I loved my time at Maynooth. I had great relationships with staff and fellow students. I remember with particular fondness the long afternoons discussing matters academic and non-academic at the university canteen and the students union.
I was the recipient of the Cardinal Mercier prize for the highest grade in the Bachelor’s in Philosophy. I received the Faculties stipend for further study at Maynooth the same year. This award financed my Master’s degree. I was awarded the NUI Travelling Studentship (1997-2000) and the Flemish Community scholarship for study abroad and in Flanders respectively, the following year. These awards were based on my work at Maynooth and went a long way to financing my doctoral studies.
Maynooth is a great place to study. It manages to be a big University on a small campus. The proximity to Dublin makes it very central, while the relatively small number of staff and students provides an intimacy that is not always achievable in bigger metropolitan areas.
Maynooth was formative for me both as a student and as an employee. As a student, I learned the discipline of Philosophy along with its attendant skills (critical thinking, text reading, debate and discussions skills). As an employee, the most important lesson was the crucial role of collegiality for a successful place of work.
I completed my Bachelors degree at Maynooth in 1996, before enrolling in the first taught Master’s in Philosophy, which I completed in 1997. On the advice of the then Head of Department, I continued my studies at the doctoral level at the Katholieke Universiteit, Leuven in Belgium, where I completed my doctoral degree in 2004. During the preparation of my PhD, I returned to the Philosophy Department at Maynooth as a member of staff between 2001-03. I taught Philosophy at the University of Stavanger from 2005-2006 and was also employed at Maynooth again in 2006. I was appointed Associate Professor of Philosophy at Nord University in 2007 and was promoted to the rank of Professor in 2011. I have been a visiting professor at Södertörn University college in Stockholm and at the University of Queensland in Brisbane, Australia.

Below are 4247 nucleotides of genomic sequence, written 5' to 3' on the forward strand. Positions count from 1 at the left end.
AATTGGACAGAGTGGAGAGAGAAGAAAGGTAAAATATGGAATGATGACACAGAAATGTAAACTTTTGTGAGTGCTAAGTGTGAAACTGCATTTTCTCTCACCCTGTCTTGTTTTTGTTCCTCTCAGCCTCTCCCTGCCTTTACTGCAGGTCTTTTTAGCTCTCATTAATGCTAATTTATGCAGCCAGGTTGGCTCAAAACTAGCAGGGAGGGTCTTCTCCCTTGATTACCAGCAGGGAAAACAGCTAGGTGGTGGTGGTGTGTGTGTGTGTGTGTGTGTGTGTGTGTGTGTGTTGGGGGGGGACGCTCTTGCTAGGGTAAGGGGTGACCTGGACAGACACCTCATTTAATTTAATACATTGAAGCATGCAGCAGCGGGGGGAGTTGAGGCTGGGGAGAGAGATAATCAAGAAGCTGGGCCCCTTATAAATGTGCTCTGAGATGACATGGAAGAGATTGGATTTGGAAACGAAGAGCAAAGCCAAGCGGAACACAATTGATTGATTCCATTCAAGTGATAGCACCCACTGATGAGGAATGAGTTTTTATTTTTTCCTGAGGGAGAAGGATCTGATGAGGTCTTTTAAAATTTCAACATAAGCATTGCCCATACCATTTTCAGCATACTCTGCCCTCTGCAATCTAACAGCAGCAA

I am Professor of Philosophy at the Centre for Practical Knowledge at Nord University. The Centre is an interdisciplinary research unit that combines resources from Philosophy and the Humanities, with Social and Natural Science in researching the nature and development of practical knowledge and professional practice. My work includes teaching and the supervision of research projects.
The University sector has undergone major changes in recent years with regard to the management of its educational practice and the funding of research. Not all of these changes have been for the better. Nevertheless, the basics of the job remain relatively unchanged. The most rewarding parts of the job are working with students in their pursuit of knowledge and independent thinking and with colleagues in the development and execution of research projects.
I was recruited by the Dean of the Faculty of Professional Studies
The most important advice is to start planning for life after University as soon as possible. Look for job placements and take care to establish connections in your chosen industry before you finish your degree. If your chosen industry is academia, join networks such as Researchgate or Academia to get your work known. But make sure to also consider the many possibilities for employment outside the university, since the latter is no longer the primary place of employment for qualified researchers.